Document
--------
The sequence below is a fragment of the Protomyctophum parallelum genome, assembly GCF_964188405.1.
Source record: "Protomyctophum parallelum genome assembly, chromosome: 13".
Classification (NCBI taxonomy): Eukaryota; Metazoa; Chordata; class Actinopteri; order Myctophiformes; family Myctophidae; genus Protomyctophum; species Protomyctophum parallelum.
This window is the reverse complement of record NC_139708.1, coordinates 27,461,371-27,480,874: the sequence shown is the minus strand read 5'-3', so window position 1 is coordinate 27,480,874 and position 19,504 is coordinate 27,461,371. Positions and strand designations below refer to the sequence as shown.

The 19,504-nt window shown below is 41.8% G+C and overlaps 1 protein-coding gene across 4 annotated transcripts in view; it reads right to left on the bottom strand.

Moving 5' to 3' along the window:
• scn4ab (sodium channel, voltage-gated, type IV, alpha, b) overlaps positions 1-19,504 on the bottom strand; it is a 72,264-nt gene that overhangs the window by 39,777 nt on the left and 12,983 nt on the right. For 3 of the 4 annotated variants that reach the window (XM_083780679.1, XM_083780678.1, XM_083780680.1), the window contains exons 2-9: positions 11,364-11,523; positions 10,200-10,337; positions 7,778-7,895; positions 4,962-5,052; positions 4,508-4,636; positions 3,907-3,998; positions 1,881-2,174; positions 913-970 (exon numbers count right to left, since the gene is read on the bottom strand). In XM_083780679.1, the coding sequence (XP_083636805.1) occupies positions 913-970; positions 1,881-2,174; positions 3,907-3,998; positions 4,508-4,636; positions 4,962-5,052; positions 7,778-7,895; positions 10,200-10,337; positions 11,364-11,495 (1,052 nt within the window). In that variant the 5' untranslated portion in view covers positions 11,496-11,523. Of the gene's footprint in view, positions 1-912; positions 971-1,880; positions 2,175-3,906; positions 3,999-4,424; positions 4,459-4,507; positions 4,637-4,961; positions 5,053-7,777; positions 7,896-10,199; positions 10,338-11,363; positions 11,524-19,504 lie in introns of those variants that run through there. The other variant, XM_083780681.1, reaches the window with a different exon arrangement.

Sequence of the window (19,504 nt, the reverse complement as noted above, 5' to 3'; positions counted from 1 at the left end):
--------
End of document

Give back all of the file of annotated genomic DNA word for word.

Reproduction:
The sequence below is a fragment of the Protomyctophum parallelum genome, assembly GCF_964188405.1.
Source record: "Protomyctophum parallelum genome assembly, chromosome: 13".
Classification (NCBI taxonomy): Eukaryota; Metazoa; Chordata; class Actinopteri; order Myctophiformes; family Myctophidae; genus Protomyctophum; species Protomyctophum parallelum.
This window is the reverse complement of record NC_139708.1, coordinates 27,461,371-27,480,874: the sequence shown is the minus strand read 5'-3', so window position 1 is coordinate 27,480,874 and position 19,504 is coordinate 27,461,371. Positions and strand designations below refer to the sequence as shown.

The 19,504-nt window shown below is 41.8% G+C and overlaps 1 protein-coding gene across 4 annotated transcripts in view; it reads right to left on the bottom strand.

Moving 5' to 3' along the window:
• scn4ab (sodium channel, voltage-gated, type IV, alpha, b) overlaps positions 1-19,504 on the bottom strand; it is a 72,264-nt gene that overhangs the window by 39,777 nt on the left and 12,983 nt on the right. For 3 of the 4 annotated variants that reach the window (XM_083780679.1, XM_083780678.1, XM_083780680.1), the window contains exons 2-9: positions 11,364-11,523; positions 10,200-10,337; positions 7,778-7,895; positions 4,962-5,052; positions 4,508-4,636; positions 3,907-3,998; positions 1,881-2,174; positions 913-970 (exon numbers count right to left, since the gene is read on the bottom strand). In XM_083780679.1, the coding sequence (XP_083636805.1) occupies positions 913-970; positions 1,881-2,174; positions 3,907-3,998; positions 4,508-4,636; positions 4,962-5,052; positions 7,778-7,895; positions 10,200-10,337; positions 11,364-11,495 (1,052 nt within the window). In that variant the 5' untranslated portion in view covers positions 11,496-11,523. Of the gene's footprint in view, positions 1-912; positions 971-1,880; positions 2,175-3,906; positions 3,999-4,424; positions 4,459-4,507; positions 4,637-4,961; positions 5,053-7,777; positions 7,896-10,199; positions 10,338-11,363; positions 11,524-19,504 lie in introns of those variants that run through there. The other variant, XM_083780681.1, reaches the window with a different exon arrangement.

Sequence of the window (19,504 nt, the reverse complement as noted above, 5' to 3'; positions counted from 1 at the left end):